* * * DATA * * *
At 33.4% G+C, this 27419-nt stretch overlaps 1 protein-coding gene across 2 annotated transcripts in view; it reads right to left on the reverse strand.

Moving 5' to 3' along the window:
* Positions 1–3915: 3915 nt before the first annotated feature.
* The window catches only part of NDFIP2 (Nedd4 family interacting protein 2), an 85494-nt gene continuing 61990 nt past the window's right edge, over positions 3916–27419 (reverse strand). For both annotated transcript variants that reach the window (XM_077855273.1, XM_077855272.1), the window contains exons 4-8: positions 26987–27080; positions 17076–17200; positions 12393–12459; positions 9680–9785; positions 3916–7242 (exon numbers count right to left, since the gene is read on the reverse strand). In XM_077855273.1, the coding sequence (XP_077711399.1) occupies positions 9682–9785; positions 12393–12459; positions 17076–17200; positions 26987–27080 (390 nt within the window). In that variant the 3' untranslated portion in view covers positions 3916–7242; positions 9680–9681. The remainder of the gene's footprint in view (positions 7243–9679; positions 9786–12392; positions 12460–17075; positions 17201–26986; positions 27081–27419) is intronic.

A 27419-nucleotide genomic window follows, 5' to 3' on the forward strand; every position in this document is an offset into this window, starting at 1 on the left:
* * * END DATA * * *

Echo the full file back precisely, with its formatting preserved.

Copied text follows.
At 33.4% G+C, this 27419-nt stretch overlaps 1 protein-coding gene across 2 annotated transcripts in view; it reads right to left on the reverse strand.

Moving 5' to 3' along the window:
* Positions 1–3915: 3915 nt before the first annotated feature.
* The window catches only part of NDFIP2 (Nedd4 family interacting protein 2), an 85494-nt gene continuing 61990 nt past the window's right edge, over positions 3916–27419 (reverse strand). For both annotated transcript variants that reach the window (XM_077855273.1, XM_077855272.1), the window contains exons 4-8: positions 26987–27080; positions 17076–17200; positions 12393–12459; positions 9680–9785; positions 3916–7242 (exon numbers count right to left, since the gene is read on the reverse strand). In XM_077855273.1, the coding sequence (XP_077711399.1) occupies positions 9682–9785; positions 12393–12459; positions 17076–17200; positions 26987–27080 (390 nt within the window). In that variant the 3' untranslated portion in view covers positions 3916–7242; positions 9680–9681. The remainder of the gene's footprint in view (positions 7243–9679; positions 9786–12392; positions 12460–17075; positions 17201–26986; positions 27081–27419) is intronic.

A 27419-nucleotide genomic window follows, 5' to 3' on the forward strand; every position in this document is an offset into this window, starting at 1 on the left: